What the hell do you give 'em for the holidays?
Well, give 'em hell.
Or at least give some agitation at a helluva bargain price.
(Holidays are VERY SOON.)
Boehner's pitiful budget pitches
John Boehner is in a hot huff, fuming so furiously that he'd be red-faced were it not for that eerie, orange-toned tan that he constantly has.
The Republican House Speaker is angry that President Obama won't play BoehnerBall with him in their ongoing altercation over ways to reduce the federal deficit. The GOP leader's pitch to Obama is that the deficit hole should be filled by cutting government spending and eliminating some tax deductions – not, most emphatically NOT, by increasing taxes on corporations and the rich, even by so little as a dime.
But this is an Eephus pitch, a sucker ball. The trick is that Boehner & Company want Democrats and the general public to agree to massive cuts – without telling us which programs and deductions they would sacrifice.
So far, Obama is refusing to go for this game of BoehnerBall, instead standing firm and calmly saying to him: If you want to spare the rich any burden and only cut back on regular folks, don't expect me to do your dirty work for you – make your pitch and take political responsibility for the pain you would cause.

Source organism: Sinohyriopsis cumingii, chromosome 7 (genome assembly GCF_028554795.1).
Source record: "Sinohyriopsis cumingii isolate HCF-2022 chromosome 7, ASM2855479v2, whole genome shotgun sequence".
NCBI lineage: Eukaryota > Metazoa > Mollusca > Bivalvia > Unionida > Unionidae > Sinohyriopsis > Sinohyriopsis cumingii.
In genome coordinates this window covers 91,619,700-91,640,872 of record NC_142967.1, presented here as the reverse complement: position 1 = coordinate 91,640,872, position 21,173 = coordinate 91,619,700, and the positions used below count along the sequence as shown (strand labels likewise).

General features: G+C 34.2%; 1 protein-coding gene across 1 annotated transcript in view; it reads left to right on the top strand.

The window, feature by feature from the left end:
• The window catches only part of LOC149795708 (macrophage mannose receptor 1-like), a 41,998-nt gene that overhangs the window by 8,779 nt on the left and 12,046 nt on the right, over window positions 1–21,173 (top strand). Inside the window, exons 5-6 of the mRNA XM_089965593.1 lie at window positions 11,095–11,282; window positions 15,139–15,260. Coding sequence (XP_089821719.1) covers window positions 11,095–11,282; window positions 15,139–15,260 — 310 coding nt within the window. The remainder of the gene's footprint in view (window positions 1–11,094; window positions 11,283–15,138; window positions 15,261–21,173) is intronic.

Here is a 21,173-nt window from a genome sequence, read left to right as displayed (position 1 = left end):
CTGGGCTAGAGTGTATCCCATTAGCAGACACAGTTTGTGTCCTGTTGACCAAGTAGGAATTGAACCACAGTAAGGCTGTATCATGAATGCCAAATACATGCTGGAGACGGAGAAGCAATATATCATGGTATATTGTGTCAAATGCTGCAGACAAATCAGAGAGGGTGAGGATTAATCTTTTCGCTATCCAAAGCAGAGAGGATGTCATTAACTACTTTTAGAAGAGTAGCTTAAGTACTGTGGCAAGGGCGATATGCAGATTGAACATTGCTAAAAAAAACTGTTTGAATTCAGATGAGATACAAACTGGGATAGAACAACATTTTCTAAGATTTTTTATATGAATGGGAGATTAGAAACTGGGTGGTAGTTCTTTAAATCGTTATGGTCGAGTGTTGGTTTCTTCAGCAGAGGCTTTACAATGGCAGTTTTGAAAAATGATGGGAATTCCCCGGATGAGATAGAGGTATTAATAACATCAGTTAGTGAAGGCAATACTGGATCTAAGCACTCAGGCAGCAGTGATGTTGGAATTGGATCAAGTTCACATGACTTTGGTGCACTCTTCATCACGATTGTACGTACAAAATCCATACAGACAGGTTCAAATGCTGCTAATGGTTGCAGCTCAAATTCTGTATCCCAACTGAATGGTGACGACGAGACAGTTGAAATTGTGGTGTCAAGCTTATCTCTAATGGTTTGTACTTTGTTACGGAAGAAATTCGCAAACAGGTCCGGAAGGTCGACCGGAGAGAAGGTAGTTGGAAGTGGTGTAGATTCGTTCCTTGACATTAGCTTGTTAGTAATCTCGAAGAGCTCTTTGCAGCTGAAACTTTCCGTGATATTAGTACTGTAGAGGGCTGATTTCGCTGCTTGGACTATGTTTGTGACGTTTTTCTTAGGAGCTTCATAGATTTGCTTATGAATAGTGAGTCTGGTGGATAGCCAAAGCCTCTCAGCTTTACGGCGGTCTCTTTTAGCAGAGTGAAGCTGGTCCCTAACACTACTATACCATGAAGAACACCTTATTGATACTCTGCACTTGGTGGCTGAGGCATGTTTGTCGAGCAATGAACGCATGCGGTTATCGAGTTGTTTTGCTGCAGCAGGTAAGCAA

Oh, the huffing and puffing that ensued. "We've put a serious offer on the table," wailed Boehner to the right-wing friendlies interviewing him on Fox TV. Only... he hadn't. Not one specific cut had been named. So Obama still refused to be suckered into playing Boehner's game.
With polls showing rising public scorn for his pitiful performance, Boehner has finally been forced to try another pitch. But even with a do-over, he balked! His latest proposal cuts $1.2 trillion from federal programs and eliminates $800 billion in tax exemptions – but still doesn't tell us which ones. As Casey Stengel asked the players of a terrible ball club he once managed: "Can't anyone here play this game?"
"Obama's End to Giving In," www.nytimes.com, December 3, 2012.
"The Big Budget Mumble," www.nytimes.com, December 3, 2012.